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Zambia’s Losing Candidate Wants Electoral Reform

  • James Butty

FILE - Hakainde Hichilema of Zambia.

FILE - Hakainde Hichilema of Zambia.

The man who came second in last week’s Zambian special presidential election has called for a new constitution that will ensure a truly independent electoral commission.

Hakainde Hichilema of the opposition United Party for National Development (UPND) said the current commission serves the interest of the ruling Patriotic Front (PF) party because its members are appointed by the president.

The election commission said PF candidate Edgar Lungu won 48.3 percent of the vote, while Hichilema finished second with 46.7 percent.

Hichilema said the election was stolen from him and rejected criticism that he lost because he was too tribalistic.

”What happened is that we won the election, but it was stolen from us. It’s very clear that the manipulation of election results was not just in the polling stations, it was also in in the constituents totaling centers. Worst still, it was in the national tallying center under the nose of the electoral commission,” he said.

Hichilema thanked Zambian voters for responding well to his campaign message.

“We had the clearest message. We reached out to the people more than any other candidate. Our campaign was well-organized. You can see from the results we got, even when they were stealing our results. They allocated my results, which were higher, to Lungu, my competitor,” Hichilema said.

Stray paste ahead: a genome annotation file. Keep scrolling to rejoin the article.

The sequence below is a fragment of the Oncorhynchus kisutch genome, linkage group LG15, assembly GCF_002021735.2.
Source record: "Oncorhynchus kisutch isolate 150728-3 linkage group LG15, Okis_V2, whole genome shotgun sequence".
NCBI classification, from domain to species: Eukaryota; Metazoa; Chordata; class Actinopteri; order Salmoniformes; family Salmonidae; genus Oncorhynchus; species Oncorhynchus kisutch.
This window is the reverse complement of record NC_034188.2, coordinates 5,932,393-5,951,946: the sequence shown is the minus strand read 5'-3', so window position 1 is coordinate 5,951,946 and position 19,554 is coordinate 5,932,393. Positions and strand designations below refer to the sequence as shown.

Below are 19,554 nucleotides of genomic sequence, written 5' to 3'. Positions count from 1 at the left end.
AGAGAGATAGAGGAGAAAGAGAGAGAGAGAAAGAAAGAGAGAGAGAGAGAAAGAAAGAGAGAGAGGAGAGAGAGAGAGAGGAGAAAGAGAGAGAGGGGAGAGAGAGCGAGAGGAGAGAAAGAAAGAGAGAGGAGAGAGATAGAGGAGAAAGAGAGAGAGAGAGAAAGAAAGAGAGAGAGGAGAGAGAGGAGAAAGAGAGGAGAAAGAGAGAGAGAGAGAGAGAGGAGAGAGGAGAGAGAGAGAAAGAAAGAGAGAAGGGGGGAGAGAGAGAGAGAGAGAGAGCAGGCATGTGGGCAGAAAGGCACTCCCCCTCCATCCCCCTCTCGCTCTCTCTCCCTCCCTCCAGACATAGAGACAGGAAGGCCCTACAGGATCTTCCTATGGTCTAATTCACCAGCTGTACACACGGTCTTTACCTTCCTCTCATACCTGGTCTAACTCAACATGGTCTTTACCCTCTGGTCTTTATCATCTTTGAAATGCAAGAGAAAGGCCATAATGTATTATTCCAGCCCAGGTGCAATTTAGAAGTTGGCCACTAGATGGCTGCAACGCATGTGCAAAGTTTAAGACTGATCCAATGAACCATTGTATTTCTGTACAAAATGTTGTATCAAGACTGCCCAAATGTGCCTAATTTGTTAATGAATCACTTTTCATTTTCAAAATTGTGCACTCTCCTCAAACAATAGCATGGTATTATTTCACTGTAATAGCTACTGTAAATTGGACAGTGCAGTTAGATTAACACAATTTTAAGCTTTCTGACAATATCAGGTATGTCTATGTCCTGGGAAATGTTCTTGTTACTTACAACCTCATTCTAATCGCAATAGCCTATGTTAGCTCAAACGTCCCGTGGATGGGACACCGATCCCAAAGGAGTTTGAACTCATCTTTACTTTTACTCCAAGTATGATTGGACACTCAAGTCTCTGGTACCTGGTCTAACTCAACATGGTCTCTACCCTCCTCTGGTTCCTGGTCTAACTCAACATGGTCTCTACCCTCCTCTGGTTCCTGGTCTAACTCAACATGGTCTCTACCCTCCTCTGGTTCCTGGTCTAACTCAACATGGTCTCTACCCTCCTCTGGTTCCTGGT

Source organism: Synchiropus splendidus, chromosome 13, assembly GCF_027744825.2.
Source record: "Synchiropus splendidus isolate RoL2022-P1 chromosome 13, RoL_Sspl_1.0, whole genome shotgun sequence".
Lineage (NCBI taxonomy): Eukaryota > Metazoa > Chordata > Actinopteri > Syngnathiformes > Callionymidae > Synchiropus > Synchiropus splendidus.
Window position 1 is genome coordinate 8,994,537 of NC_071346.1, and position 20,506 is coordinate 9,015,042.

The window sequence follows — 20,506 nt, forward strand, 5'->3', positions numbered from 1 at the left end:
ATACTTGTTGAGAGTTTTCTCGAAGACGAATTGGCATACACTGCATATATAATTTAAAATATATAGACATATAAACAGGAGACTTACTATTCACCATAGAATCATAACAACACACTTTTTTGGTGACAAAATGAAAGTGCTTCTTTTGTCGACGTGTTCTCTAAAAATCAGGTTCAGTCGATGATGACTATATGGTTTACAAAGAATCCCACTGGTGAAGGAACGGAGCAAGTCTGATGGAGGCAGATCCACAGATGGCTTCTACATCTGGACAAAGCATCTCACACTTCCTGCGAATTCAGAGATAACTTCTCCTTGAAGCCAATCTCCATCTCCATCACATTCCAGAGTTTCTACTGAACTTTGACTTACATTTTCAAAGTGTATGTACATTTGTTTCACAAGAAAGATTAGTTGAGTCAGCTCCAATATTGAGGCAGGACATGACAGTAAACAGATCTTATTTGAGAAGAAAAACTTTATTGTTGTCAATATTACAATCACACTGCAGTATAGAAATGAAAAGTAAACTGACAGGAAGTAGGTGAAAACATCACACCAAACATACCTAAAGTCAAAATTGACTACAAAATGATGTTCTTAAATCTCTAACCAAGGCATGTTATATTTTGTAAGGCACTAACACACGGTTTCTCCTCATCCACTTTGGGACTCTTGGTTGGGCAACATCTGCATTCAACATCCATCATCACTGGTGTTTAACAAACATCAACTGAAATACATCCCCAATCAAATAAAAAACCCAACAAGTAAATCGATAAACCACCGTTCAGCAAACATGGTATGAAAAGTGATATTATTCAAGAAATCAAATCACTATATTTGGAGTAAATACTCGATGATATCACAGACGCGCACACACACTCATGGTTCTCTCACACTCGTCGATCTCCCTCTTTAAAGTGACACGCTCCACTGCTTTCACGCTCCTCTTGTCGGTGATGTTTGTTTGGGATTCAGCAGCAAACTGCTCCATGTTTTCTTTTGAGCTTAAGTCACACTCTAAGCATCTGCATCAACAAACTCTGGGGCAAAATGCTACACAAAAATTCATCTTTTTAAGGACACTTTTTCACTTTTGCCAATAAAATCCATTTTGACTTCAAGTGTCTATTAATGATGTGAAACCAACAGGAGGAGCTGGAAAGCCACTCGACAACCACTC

He rejected allegations attributed to another presidential candidate, Ruth Nawkwi, that Hichilema lost the election because he was too tribal in focus.

“The country is not about tribe; it’s not about ethnicity. The country is about economic turnaround, supporting businesses not just to survive, but to grow, and when they grow, we create jobs. That’s our message, that’s why we won the election,” he said.

He said his campaign won in most provinces of Zambia and was competitive in the north. Hichilema said Zambia does not need ethnicity, but a competent team to turn the country’s sluggish economy around.

Asked if he will run again in the next presidential election, Hichilema said he would leave that decision up to his party’s central committee to decide. He said Zambia needs electoral reform.

“The issue is we need an electoral reform that will not allow the electoral commission who [acts as] a referee, but acts as a scorer when there’s no goalkeeper in the goal. That’s what the electoral commission of Zambia staff was doing, nonstop,” he said.

Hichilema also said future election results should be transmitted to the constituent tally centers with full stakeholder representation before results can be declared.

“We need to have a truly independent electoral commission, which is not what we have now because what we have now, the retaining officer for presidential election results is the Chief Justice, who is appointed by the ruling party, and the ruling party is a competitor in the election. You cannot have the referee as well as being a scorer in the game of soccer,” Hichilema said.

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